Sometimes, I just have to shake my head at my good fortune.
Or maybe it just pays hanging out with restaurant folk.
Whatever the case, it came to be that a pristine bottle of the above wine was gifted to my wine tasting group, by a patron of a local restaurant. Said patron is one of a group of collectors who dine there monthly, and when he heard about our group, he offered some interesting bottles to one of our members, who works there. This bottle was among them.
So we decided to have a get together, and feature the bottle. We settled on some foie gras dishes - a bread pudding, a torchon poached in sparkling wine, and foie and white bean ravioli.
There were also a few dozen fresh oysters, some Champagne, a few Rieslings, and other wines, but you didn’t come here to read about those, did you?
The wine was given to me to open. I was a bit nervous, hoping the cork wouldn’t fall apart. It didn’t. I eased it out slowly, and it remained intact. I took a sniff, and things seemed in order - no off smells evident.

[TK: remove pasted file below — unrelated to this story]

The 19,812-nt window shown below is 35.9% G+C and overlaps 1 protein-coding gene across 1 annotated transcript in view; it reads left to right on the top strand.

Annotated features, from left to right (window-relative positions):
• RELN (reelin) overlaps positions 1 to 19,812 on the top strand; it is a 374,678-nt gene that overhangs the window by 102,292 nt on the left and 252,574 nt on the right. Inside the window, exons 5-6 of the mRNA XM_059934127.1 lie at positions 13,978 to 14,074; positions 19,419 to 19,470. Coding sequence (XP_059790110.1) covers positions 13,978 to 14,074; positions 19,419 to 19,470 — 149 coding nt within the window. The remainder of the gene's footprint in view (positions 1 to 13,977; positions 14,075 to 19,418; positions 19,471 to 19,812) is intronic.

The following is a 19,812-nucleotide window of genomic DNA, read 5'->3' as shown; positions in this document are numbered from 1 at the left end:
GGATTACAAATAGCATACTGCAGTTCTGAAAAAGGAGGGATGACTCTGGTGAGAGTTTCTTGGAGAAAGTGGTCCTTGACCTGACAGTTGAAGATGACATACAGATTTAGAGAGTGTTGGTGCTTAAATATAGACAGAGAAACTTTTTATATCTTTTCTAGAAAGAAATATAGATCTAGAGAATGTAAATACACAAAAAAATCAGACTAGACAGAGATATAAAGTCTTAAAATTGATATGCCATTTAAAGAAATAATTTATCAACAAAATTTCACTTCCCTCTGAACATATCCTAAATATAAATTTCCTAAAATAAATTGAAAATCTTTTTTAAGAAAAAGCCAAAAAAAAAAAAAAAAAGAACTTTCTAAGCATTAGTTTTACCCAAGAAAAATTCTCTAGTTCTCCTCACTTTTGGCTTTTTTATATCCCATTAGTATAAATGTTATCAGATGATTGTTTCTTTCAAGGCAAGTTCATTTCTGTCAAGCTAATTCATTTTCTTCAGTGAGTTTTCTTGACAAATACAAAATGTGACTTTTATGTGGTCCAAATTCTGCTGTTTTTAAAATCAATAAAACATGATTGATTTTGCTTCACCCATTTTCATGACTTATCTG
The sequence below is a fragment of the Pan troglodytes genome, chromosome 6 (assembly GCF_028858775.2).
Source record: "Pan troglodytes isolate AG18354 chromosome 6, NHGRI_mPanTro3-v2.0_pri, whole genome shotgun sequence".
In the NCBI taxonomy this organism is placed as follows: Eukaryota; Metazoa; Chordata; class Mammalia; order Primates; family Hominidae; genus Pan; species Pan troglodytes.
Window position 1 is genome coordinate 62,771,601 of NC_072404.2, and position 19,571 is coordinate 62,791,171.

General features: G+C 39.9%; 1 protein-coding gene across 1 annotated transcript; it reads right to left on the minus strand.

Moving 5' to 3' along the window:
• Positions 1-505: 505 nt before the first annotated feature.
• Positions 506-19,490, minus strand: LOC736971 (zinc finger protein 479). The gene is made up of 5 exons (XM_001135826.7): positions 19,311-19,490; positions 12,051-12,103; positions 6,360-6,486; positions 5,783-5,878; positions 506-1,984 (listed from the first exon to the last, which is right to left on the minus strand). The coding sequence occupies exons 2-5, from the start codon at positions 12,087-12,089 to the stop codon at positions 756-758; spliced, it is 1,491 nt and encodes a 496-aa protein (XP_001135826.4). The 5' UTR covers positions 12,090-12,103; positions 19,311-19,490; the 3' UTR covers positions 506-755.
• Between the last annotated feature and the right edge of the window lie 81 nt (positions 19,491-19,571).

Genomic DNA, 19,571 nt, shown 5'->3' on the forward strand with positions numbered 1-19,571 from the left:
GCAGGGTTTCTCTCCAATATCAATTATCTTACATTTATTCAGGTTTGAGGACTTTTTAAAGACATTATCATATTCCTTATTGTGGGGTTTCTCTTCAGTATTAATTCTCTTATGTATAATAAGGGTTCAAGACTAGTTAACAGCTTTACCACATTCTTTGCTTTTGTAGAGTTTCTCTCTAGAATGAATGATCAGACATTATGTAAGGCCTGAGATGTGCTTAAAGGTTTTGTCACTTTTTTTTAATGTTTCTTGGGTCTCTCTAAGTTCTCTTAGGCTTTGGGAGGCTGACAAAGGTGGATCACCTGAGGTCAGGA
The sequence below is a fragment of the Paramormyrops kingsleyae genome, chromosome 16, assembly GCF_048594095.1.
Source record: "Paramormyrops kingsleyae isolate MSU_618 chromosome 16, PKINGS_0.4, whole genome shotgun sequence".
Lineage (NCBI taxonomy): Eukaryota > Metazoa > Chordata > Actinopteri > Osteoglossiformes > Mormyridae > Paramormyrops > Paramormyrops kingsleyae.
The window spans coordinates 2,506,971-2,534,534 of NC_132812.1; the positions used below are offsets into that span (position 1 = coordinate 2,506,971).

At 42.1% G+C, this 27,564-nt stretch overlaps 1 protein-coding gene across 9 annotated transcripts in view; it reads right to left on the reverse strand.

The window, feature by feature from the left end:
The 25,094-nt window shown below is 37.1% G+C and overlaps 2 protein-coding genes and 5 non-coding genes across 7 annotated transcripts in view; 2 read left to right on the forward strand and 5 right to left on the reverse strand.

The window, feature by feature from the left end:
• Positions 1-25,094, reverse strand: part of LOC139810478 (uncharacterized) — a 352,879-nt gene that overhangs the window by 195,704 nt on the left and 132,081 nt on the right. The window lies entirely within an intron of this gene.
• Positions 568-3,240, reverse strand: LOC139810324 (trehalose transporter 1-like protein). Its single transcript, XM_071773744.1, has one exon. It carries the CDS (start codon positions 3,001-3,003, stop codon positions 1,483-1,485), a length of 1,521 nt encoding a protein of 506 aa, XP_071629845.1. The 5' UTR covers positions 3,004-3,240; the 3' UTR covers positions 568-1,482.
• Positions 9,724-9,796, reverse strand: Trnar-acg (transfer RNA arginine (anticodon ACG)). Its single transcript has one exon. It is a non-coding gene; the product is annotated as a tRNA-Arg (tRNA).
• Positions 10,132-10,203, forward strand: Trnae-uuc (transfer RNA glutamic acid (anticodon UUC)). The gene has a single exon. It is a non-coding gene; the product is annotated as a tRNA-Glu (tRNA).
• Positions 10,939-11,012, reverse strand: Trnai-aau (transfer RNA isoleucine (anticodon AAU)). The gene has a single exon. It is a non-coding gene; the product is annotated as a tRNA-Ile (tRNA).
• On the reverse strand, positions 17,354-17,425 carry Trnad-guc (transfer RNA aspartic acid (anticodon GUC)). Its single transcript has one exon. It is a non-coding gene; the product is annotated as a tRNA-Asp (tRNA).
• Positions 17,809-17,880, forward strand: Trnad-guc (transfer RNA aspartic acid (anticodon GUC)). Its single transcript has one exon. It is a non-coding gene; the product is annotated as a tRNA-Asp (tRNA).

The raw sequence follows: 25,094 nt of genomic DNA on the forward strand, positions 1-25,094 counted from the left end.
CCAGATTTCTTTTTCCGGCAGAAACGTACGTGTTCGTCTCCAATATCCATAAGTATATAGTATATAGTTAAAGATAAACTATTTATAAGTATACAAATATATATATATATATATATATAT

The wine was almost bronze - more the color of bourbon than Sauternes.
I poured some into a glass, and took a whiff. It was very much alive. I could just tell.
I got aromas of caramel, for sure, but also some nutty notes. Honey. Wax. That unmistakable botrytis nose. Layers of things I have difficulty describing. There’s some citrus pith - wait, it’s gone, replaced by something else. Just incredible.
In the mouth, the wine was just short of viscous, but not at all cloying.
We tried it with all the dishes, but frankly, this wine was best savored on its own.
It was in a 750 and all of us got healthy pours - the wine remained vibrant and did not fall apart at all.
This was an unbelievable treat for me, one I will never forget. A birth year wine that just rocked the house.
Thank you, nameless benefactor. I am forever in your debt.